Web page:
Argentina will seek a new program with the International Monetary Fund whatever the outcome of talks with holders of its US$ 65 billion of defaulted overseas bonds, Economy minister Martin Guzman said.
Guzman also reiterated that Argentina has reached the upper limit in what it’s prepared to offer creditors, though said the government would consider improving the legal terms of the offer.
“After the debt restructuring process with the private creditors, we expect to request a new IMF program that replaces the previous one that didn’t work,” Guzman said in an interview on Tuesday. “This is going to happen regardless of what happens with private creditors.”
South America’s second-largest economy, which is at a crucial point in its bond restructuring process, also has on hold a US$ 56 billion stand-by IMF agreement negotiated by the previous administration. The government is working on plans to boost tax revenue and curb the fiscal deficit, though due to the pandemic this will take longer than the country and the IMF originally projected, Guzman said.
“Fiscal consolidation has to occur to a pace that allows the economy to recover, and to sustain that recovery,” he said.
Argentina faces an Aug. 4 deadline with its proposal to restructure its overseas debt after falling into default this year for the ninth time in its history.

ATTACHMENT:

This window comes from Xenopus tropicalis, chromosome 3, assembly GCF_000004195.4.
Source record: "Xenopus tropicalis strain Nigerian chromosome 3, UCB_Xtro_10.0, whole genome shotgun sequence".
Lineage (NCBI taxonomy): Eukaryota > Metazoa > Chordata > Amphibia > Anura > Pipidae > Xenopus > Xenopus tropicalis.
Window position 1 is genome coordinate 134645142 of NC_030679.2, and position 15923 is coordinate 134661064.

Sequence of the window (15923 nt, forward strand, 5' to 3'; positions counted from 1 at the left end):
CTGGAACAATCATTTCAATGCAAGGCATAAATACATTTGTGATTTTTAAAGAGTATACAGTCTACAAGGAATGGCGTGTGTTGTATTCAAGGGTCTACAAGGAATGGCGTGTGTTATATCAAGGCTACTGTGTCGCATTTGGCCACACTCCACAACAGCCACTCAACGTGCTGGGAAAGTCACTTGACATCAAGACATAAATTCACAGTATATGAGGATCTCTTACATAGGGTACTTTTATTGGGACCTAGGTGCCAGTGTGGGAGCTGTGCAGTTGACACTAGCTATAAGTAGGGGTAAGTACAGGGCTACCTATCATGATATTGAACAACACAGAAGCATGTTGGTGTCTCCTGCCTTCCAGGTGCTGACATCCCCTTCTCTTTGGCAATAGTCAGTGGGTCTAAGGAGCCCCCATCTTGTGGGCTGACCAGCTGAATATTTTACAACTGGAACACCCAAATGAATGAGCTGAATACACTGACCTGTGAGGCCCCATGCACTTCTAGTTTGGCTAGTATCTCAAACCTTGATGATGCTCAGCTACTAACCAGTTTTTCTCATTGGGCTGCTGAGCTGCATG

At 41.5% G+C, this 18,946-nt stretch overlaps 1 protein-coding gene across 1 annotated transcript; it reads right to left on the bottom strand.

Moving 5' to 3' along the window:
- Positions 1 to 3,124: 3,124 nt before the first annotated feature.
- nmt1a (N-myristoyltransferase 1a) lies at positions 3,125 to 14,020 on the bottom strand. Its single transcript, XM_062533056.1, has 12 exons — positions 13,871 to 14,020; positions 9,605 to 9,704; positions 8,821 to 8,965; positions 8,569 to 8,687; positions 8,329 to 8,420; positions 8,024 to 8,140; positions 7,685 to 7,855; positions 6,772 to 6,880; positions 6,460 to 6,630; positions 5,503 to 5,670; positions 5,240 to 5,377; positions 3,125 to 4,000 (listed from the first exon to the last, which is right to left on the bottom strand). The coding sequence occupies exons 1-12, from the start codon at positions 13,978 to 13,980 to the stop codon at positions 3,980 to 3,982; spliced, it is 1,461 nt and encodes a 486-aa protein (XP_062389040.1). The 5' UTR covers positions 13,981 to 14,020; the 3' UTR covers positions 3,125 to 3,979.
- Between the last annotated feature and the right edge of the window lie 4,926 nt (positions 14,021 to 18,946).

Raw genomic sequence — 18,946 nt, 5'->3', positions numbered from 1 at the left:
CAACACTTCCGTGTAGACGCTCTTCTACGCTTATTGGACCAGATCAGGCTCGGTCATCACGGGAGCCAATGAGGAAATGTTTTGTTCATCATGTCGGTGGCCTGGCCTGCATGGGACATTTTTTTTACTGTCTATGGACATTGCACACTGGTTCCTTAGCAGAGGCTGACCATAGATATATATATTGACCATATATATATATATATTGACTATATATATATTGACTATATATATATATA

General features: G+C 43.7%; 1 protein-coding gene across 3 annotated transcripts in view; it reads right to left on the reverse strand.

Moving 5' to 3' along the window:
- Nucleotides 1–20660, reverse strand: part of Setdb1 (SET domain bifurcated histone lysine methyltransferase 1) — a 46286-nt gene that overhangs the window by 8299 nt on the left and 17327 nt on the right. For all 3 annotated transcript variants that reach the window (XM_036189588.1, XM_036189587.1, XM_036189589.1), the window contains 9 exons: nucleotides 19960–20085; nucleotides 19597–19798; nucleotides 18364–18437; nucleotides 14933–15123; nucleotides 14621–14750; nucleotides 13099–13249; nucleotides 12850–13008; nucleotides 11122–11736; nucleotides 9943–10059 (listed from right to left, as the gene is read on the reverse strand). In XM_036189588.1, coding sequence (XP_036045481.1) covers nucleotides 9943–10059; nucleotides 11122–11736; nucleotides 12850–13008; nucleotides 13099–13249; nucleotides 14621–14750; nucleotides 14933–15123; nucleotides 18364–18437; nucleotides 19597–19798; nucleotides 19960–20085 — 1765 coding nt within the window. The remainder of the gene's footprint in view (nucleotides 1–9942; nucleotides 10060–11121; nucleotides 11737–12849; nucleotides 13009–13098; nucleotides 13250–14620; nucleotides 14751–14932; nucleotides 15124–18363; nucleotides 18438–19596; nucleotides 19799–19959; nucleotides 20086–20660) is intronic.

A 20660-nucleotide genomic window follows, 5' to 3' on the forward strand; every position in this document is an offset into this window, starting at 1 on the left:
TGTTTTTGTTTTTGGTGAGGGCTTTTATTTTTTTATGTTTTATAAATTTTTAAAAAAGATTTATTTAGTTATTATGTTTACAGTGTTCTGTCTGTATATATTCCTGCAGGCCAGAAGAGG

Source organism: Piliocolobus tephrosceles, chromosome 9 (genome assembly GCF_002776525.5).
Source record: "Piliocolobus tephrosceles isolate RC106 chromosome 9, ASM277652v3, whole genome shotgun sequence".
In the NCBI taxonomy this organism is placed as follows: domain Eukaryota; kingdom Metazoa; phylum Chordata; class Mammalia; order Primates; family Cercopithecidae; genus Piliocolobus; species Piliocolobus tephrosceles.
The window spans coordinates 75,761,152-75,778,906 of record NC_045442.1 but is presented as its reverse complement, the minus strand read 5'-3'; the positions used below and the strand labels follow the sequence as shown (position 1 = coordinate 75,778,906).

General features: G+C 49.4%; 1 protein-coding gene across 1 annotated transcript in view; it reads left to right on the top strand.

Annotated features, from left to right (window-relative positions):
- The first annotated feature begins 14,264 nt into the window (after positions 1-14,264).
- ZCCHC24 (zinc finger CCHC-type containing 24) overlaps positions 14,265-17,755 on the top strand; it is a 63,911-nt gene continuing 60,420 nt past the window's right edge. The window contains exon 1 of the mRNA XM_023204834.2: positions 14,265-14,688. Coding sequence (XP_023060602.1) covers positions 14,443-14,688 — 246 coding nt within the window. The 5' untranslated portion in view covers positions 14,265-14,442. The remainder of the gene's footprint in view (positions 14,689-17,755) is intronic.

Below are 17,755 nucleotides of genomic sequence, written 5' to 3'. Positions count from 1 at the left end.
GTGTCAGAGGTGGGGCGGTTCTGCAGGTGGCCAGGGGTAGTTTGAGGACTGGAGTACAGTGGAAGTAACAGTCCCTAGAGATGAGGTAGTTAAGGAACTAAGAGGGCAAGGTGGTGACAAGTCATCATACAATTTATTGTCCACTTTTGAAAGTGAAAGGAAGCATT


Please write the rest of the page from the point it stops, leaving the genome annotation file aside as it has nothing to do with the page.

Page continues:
“We significantly improved the offer, and we reached a point that is the maximum effort Argentina can make without compromising the social course we are trying to achieve,” Guzman said, echoing comments made by president Alberto Fernandez. “We have made a massive effort.”
Fernandez said on Tuesday that the government will support its citizens in need as long as the coronavirus pandemic exists.
“All creditors should know that we are not going to leave any Argentine behind to pay a debt we cannot afford,” Fernandez said in a webcast event from the presidential residence during a hospital inauguration in Buenos Aires province.
The country still doesn’t have the support of the three main creditor groups, which say they represent holders of more than 50% of Argentina’s overseas debt after joining forces with other funds this week. The latest creditor proposal demands a net present value about 3 cents per dollar above current government offer of about 53 cents, according to a Goldman Sachs Group Inc. report.
The groups originally included funds such as BlackRock Inc., AllianceBernstein and Monarch Alternative Capital LP, and now includes BlueBay Asset Management LLP, Fidelity Management & Research Co. and Amundi Asset Management, among thirty firms that have joined forces.
Whatever the outcome, it’ll be a long time before Argentina issues new foreign-denominated debt, Guzman said. “We don’t expect to tap the international markets for a while,” he underlined.